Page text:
Buddy forced himself forward. The leather settee by the back window was his morning abode, and he was determined to conquer this silly anxiety and take his place. His big Bible sat on the side table. He fastened his attention on the Book and forced his legs to carry him forward. He almost fell into his seat. He set his coffee cup on the cork mat and then had to use his handkerchief to mop up what he spilled.

Buddy tried to still his shaking hands as he lifted the Bible. He was studying Genesis again, having decided to read the Bible from start to finish for the first time in years. He leafed through the pages, waiting expectantly for the familiar peace to arrive and his world to settle back to normalcy. Yet today it did not happen. Instead, the nightmare's lingering edges crept closer, the sense of foreboding so strong he could almost smell it.

He found his place and focused upon the page. What he found there so startled him that he clamped his eyes shut. Praying aloud he gripped his chest, trying to push the sudden clenching pain away.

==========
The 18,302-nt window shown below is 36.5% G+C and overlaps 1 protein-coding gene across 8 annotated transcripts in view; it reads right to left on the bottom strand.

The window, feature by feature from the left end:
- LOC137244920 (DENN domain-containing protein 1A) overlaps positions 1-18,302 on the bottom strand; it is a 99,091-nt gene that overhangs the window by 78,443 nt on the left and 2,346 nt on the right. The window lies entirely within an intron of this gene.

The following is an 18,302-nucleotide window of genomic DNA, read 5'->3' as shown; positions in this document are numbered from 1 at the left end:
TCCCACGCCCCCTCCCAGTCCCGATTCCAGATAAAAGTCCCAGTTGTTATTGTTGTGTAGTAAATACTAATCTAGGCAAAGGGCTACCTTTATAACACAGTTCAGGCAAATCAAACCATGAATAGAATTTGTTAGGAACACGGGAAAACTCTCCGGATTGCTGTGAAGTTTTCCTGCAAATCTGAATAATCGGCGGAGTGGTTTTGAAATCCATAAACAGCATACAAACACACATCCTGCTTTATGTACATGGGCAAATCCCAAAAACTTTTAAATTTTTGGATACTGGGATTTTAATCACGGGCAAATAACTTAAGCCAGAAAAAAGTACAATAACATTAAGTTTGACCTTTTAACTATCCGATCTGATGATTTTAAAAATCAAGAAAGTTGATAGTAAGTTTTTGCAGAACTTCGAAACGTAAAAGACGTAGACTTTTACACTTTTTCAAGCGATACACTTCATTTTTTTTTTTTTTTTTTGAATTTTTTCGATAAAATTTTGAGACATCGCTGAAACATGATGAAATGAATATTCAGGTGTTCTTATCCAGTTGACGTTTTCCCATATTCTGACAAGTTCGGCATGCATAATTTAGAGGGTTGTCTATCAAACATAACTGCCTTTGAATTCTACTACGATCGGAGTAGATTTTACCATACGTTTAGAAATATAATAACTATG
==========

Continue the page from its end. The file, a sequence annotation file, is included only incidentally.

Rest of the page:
The sky was pristine blue as Buddy drove the quiet streets of Aiden, Delaware. Yet a sense of thunder echoed in the distance. Buddy saw a neighbor wave at him, and he returned the salute. But he could not recall who it was. His mind remained fixed upon what had happened in his den. He stopped at a light and prayed once more. But this time there was a difference. The words seemed to come both from him and from beyond him.
Show me what this means
, he prayed. It was a strange experience to feel that the words were more than his own. He had never felt what others called a movement of the Spirit. Never seen any need, for that matter.